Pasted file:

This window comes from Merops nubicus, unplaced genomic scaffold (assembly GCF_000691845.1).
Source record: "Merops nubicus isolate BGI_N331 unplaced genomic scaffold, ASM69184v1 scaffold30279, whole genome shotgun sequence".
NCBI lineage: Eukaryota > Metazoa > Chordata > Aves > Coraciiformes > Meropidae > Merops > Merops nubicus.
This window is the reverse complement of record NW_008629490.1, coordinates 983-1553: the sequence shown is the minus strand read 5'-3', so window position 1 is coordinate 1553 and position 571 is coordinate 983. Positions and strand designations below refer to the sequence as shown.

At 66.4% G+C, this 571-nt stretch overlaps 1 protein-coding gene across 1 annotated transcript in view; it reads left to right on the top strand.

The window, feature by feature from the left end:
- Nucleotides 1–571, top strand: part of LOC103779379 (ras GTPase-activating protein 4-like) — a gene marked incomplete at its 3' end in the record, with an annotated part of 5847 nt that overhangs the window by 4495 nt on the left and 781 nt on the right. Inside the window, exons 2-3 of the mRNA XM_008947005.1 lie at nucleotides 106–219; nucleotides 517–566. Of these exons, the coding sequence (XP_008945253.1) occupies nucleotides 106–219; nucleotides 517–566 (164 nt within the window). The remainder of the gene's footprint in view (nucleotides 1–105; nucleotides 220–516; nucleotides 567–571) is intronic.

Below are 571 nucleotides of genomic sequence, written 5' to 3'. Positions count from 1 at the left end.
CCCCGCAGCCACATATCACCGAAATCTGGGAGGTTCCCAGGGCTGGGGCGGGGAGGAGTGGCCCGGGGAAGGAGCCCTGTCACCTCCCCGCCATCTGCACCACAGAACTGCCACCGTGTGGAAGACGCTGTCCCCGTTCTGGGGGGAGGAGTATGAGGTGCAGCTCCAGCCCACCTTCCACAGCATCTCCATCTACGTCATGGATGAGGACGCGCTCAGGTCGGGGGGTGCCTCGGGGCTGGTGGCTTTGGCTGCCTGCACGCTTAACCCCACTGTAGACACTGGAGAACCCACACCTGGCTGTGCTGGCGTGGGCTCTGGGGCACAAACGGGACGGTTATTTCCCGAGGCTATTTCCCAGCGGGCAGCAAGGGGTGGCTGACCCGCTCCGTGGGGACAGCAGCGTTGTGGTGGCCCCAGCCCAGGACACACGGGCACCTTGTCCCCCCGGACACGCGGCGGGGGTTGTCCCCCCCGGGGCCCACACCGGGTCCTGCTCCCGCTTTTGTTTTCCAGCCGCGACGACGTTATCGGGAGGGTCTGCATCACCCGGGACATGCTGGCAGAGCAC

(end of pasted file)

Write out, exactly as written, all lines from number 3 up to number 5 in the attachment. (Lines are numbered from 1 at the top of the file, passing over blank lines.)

NCBI lineage: Eukaryota > Metazoa > Chordata > Aves > Coraciiformes > Meropidae > Merops > Merops nubicus.
This window is the reverse complement of record NW_008629490.1, coordinates 983-1553: the sequence shown is the minus strand read 5'-3', so window position 1 is coordinate 1553 and position 571 is coordinate 983. Positions and strand designations below refer to the sequence as shown.

At 66.4% G+C, this 571-nt stretch overlaps 1 protein-coding gene across 1 annotated transcript in view; it reads left to right on the top strand.